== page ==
13 July 2015 9:01 AM GMT
The Attorney General’s appearance for a private bar owner in a challenge against the Kerala Government’s liquor policy is per se unconstitutional and therefore illegal. The gravity of illegality and impropriety is only aggravated by his action of seeking indulgence of the Centre in that regard. The further fact that the Centre readily granted the permission is again shocking. The...
The Attorney General’s appearance for a private bar owner in a challenge against the Kerala Government’s liquor policy is per se unconstitutional and therefore illegal. The gravity of illegality and impropriety is only aggravated by his action of seeking indulgence of the Centre in that regard. The further fact that the Centre readily granted the permission is again shocking. The subsequent justification of the act by the Attorney General and the Minister is highly unethical. In a Constitution with a socialist preamble and federal philosophy, morality is part of legality and the line of separation is often blurred.
There is a clear misreading of Rules 8 and 10 of the Law Officer (Conditions of Service) Rules, 1987, in the matter. Rule 8(a) clearly implies that there is general obligation on the Attorney General to hold brief of the Government of India or the state governments, or any university, government school or college, local authority, Public Service Commission, government aided/managed hospitals, government companies etc. It is therefore apparent that the rules visualise the Attorney General not as the counsel for the Centre government alone. He has to represent the ‘State’ which includes the categories indicated above, which are all institutions that would fall within the ambit of Article 12. Power of relaxation under Rule 10 cannot take away the spirit of the main rule namely, Rule 8. Rule 8 has a constitutional foundation in Article 12 read with Articles 76 and 309.
Like secularism, federalism is a basic feature of the Constitution as explained in S R Bommai (AIR 1994 SC 1918). Thus the Attorney General is accountable to the people of Kerala under the elected government of Kerala which is part of the Indian state in the federal sense. This is the reason why in Rule 8, no distinction has been drawn between the government of India and state governments or even any authority with the characteristics of state, for that matter.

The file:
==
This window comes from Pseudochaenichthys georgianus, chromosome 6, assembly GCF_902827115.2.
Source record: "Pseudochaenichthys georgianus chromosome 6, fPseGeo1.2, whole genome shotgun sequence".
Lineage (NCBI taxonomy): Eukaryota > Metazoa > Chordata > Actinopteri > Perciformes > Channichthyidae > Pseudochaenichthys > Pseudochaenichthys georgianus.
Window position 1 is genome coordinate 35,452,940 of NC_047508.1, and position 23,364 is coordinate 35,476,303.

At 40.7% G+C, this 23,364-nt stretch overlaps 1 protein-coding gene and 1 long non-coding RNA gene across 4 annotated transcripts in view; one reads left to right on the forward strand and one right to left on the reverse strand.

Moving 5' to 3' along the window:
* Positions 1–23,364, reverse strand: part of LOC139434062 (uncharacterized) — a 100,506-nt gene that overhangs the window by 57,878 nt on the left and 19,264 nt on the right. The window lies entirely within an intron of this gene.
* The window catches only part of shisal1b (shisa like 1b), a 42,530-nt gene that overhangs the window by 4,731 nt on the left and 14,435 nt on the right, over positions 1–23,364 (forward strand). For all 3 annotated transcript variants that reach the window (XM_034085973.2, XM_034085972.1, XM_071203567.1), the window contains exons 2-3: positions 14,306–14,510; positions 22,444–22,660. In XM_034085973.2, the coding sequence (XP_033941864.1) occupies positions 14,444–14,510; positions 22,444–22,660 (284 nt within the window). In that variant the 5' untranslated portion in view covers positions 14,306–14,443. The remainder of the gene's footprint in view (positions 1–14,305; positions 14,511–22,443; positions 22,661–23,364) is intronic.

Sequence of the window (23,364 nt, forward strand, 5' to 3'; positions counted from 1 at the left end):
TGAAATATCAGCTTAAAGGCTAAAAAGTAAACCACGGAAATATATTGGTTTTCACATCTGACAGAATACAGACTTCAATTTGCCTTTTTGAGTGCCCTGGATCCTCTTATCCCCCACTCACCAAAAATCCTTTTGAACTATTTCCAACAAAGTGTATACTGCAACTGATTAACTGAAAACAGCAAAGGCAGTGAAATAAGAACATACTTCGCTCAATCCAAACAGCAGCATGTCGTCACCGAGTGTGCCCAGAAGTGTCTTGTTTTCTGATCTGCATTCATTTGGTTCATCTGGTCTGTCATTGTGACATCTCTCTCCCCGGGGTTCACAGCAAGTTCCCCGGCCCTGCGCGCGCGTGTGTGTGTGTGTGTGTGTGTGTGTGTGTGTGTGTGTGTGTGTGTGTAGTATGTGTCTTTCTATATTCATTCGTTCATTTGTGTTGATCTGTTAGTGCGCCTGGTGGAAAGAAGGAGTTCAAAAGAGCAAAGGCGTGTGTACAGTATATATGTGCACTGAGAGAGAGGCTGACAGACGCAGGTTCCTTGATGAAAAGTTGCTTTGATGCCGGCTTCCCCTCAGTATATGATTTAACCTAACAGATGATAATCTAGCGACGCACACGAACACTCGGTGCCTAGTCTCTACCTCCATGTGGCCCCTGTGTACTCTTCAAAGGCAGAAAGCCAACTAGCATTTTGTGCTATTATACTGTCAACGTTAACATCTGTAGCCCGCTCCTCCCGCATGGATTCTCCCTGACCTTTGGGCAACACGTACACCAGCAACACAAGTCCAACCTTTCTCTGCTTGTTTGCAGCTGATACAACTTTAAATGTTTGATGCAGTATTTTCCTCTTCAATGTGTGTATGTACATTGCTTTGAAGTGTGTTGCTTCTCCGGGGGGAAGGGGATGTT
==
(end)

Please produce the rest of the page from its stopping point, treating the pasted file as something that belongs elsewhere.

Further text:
The Supreme Court in B. P Singhal ,(2010) 6 SCC 331 even while saying that there is “an element of lawyer-client relationship between the Union government and Attorney General”, held that the Attorney General holds a public office. In P.N Duda v. V. P Shiv Shankar, (1988) 3 SCC 167, the Supreme Court noted that unlike England, though the Attorney General is not a cabinet member, he is a friend, philosopher and guide to the Court. Viewed so, appearing for a private party in a lis against a state government’s policy, which is translated to amendment of the rules by the ‘state’ clearly negates the constitutional ethos. Kerala’s Foreign Liquor Rules framed by the state is one permitted by the Centre and the Constitution.
Therefore, the argument that the Centre government and State governments are two unconnected entities so as to justify the Attorney General’s stand is clearly untenable. The continuous reminders about Rule 8 from the Law ministry to the law officers and the Ministry’s annoyance on some of the Law officers’ affinity for private appearance are on record (Gaurav Pathak, LiveLaw, November 15, 2014). The top law officer’s action and subsequent assertions are therefore all the more deplorable.
Kaleeswaram Raj is a lawyer practicing at the Supreme Court and Kerala High Court. He is the author of The Spirit of Law (2012). Email: [email protected].